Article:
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diy solar

Deciding to DIY my solar battery was one of my worst mistakes ever

kolek

Inventor of the Electron
Joined
Sep 29, 2021
Messages
689
This is an anti-DIY message specific to DIY batteries, so I apologize, but my message for the masses is, unless you know what you're getting into, consider buying a pre-assembled battery.

Deciding to DIY my solar battery was one of my worst mistakes ever.
I'm still not done yet, and so far the project has wasted about 12 million hours of my time.

Originally I was going to buy fully wired batteries in a box from Amy, but was told the boxes were too big and couldn't be shipped to my country. So stupidly, I figured I could do all the boxes and wiring myself.

Even for pro-level handymen, to do this right, with all the research required, the fixtures and compression and flexible busbars and sizing and building the box and top balancing and the BMS and the fuses and wiring... etc. etc. this is a really big project. For the record, I happen to be a pretty crappy handyman. So maybe for some of you this is a walk-in-the-park.

But my message for the masses is, unless you really really know what you're getting into, buy a pre-assembled battery. For the vast majority of people who are working for a decent wage, when you figure in the cost of your time, a DIY battery doesn't save you anything. I guess if building one of these is your idea of a good time, then go for it. But in my case, I'd rather spend the time doing other things.

/rant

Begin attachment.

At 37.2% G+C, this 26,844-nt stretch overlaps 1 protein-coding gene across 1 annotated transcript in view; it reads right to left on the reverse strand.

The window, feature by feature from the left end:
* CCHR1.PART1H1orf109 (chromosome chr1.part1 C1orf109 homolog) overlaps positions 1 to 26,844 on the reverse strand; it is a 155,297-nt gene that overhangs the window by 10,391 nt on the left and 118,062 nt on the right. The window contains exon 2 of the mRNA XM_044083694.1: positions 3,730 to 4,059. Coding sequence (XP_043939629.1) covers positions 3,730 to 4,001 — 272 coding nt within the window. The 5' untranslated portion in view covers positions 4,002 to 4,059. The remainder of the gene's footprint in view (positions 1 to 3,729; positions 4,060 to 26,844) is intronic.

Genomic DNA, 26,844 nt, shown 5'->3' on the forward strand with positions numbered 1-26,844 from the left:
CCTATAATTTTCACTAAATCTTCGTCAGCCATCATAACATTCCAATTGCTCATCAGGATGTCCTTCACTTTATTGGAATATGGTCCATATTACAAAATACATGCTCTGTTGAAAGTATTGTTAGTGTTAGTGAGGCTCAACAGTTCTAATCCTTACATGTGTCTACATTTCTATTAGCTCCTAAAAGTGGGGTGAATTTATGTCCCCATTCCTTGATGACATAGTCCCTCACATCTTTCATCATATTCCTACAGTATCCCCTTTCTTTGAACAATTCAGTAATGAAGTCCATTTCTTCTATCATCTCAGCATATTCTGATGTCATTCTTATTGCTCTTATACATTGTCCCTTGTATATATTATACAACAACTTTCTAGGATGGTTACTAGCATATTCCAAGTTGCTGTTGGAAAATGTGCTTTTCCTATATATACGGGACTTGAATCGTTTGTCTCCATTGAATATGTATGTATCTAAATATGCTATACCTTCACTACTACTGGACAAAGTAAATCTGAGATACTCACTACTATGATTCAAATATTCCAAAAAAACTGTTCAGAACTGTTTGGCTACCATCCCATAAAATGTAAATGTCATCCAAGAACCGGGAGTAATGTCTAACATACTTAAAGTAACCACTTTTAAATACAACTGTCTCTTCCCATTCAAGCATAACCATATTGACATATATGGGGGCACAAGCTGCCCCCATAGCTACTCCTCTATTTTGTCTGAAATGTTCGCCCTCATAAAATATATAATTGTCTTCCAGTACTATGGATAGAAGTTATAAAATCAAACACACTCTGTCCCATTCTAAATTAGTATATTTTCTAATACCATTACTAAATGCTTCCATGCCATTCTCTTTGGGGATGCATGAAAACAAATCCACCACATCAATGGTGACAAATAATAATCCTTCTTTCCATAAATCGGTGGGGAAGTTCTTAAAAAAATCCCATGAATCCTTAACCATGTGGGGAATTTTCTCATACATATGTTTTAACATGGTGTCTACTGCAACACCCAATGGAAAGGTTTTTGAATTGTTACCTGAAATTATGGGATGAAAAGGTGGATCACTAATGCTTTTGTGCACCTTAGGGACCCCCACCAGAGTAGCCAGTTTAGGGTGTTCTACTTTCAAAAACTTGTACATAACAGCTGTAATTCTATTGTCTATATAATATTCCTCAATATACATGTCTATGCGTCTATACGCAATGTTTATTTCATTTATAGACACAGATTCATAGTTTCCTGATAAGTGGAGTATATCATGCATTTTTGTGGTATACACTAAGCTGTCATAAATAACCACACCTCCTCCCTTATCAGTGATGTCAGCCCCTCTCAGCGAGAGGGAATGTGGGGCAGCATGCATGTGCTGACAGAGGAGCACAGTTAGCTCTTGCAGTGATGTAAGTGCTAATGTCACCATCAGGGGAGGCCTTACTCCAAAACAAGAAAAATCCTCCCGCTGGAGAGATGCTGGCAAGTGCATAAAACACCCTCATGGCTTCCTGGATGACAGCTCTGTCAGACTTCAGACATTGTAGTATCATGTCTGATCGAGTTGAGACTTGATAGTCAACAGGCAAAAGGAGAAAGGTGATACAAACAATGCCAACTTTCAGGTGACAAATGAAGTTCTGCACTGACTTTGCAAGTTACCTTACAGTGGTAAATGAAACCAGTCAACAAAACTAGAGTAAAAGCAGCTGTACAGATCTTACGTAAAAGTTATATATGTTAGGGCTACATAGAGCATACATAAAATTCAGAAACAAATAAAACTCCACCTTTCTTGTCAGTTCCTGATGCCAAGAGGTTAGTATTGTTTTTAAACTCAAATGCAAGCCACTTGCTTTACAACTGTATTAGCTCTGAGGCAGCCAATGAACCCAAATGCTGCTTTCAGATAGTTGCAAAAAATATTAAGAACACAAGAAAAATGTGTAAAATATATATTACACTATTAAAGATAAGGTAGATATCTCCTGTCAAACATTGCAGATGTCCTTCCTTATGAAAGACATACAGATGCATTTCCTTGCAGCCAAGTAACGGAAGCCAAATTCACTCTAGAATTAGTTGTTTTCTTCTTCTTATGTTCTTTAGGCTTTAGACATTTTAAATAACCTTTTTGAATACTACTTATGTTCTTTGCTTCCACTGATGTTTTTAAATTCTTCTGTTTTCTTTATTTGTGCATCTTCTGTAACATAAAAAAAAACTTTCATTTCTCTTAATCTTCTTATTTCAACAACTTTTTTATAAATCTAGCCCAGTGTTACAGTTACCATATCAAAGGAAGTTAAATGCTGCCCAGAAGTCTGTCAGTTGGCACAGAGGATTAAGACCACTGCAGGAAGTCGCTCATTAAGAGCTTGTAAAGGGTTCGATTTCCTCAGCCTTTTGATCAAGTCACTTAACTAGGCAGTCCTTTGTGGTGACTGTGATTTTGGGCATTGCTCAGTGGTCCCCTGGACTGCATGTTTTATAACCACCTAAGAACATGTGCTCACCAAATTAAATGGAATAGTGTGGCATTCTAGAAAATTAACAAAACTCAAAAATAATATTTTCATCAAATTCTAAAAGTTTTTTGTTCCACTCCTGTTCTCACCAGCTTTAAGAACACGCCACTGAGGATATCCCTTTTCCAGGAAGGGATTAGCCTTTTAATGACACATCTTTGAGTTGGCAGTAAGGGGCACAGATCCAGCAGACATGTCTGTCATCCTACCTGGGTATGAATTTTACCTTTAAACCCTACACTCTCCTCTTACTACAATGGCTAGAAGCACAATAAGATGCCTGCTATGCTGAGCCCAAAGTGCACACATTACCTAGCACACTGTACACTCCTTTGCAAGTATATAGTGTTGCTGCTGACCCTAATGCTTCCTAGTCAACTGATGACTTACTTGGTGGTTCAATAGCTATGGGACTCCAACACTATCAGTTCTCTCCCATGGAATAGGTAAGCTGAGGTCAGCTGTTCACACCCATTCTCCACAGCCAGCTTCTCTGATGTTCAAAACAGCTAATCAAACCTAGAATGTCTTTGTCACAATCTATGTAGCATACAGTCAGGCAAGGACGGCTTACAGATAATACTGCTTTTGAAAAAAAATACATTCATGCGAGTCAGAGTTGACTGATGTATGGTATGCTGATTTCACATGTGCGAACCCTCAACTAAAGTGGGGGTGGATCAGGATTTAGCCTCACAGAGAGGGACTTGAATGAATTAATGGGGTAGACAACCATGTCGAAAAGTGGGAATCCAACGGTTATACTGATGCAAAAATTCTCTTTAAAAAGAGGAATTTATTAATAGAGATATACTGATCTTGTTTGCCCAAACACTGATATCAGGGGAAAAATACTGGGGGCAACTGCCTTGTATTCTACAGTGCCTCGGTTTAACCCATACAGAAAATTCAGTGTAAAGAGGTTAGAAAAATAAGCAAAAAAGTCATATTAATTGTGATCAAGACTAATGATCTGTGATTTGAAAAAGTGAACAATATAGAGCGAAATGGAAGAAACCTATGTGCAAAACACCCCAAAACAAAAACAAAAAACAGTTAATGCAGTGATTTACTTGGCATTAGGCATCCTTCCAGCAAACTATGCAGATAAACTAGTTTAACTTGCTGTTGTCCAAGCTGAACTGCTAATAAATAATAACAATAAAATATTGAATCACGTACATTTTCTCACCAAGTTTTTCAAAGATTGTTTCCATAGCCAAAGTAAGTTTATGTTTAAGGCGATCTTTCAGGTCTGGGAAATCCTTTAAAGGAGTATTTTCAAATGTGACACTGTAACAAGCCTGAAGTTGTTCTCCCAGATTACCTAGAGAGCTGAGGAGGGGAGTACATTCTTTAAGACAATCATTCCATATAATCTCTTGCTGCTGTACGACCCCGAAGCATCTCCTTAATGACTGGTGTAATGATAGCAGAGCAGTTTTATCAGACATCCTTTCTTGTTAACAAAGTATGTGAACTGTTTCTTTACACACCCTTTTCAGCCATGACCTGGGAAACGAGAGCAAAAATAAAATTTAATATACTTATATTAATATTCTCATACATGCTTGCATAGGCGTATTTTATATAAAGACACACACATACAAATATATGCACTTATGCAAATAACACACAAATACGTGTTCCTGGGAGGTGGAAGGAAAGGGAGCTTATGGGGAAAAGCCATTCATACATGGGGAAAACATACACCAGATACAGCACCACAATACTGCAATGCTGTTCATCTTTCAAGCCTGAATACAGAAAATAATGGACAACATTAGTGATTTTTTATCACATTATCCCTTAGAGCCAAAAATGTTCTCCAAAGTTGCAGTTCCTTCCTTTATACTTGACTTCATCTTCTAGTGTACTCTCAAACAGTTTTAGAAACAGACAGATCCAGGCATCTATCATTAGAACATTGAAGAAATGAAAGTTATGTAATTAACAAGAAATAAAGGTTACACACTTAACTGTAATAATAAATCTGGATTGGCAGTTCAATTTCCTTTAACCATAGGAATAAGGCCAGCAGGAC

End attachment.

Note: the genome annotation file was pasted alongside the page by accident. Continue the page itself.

Edited to fix typos
 
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I think it's more of a hobby for people rather than a means of saving money, I've never built a battery but used to build computers, I wasn't really doing it because I wanted to save the 10% or so, I did it because I enjoyed it. I'm building my first power system right now, and while I know it's not the same thing as building a battery, I'd probably break even after figuring cost of tools and cabling compared to something like an ecoflow system. But that's just boring consumerism, this is fun for me, and I suspect many people here.

If it's not your thing, well hey! You just learned something about yourself, that's neat.
 
I've never built a battery but used to build computers
I've built lots of computers and servers, they take me about 1 hour from start to finish. Building a solar battery is not in the same universe.

>If it's not your thing, well hey! You just learned something about yourself, that's neat.
Well, I kind of knew it was not going to be my thing. I should have figured out a way to ship the finished batteries.

Thanks for your comment!
 
No I get that, building a computer is easy, I didn't mean to compare the complexities, but the broad strokes of it all. But with the amount of time you've spent, I bet you've learned some stuff along the way, so maybe not a complete waste of time :)
 
No I get that, building a computer is easy, I didn't mean to compare the complexities, but the broad strokes of it all. But with the amount of time you've spent, I bet you've learned some stuff along the way, so maybe not a complete waste of time :)
Yes, that's true, I have learned a lot. And if I ever have to fix it, I'll be in a much better position than if I had bought finished batteries. Still not worth it though IMHO.
 
I should mention I've also had a massive amount of assistance from Todd @ncsolarelectric and many of the other geniuses on this forum, otherwise I quite literally would not have been able to even attempt the project. So a huge "thank you" to this forum for making the project at least somewhat plausible. 🤕
 
I get it. For some it is easy, for others, not. Kits are an option as well. That way, you have all you need.

Here is one site: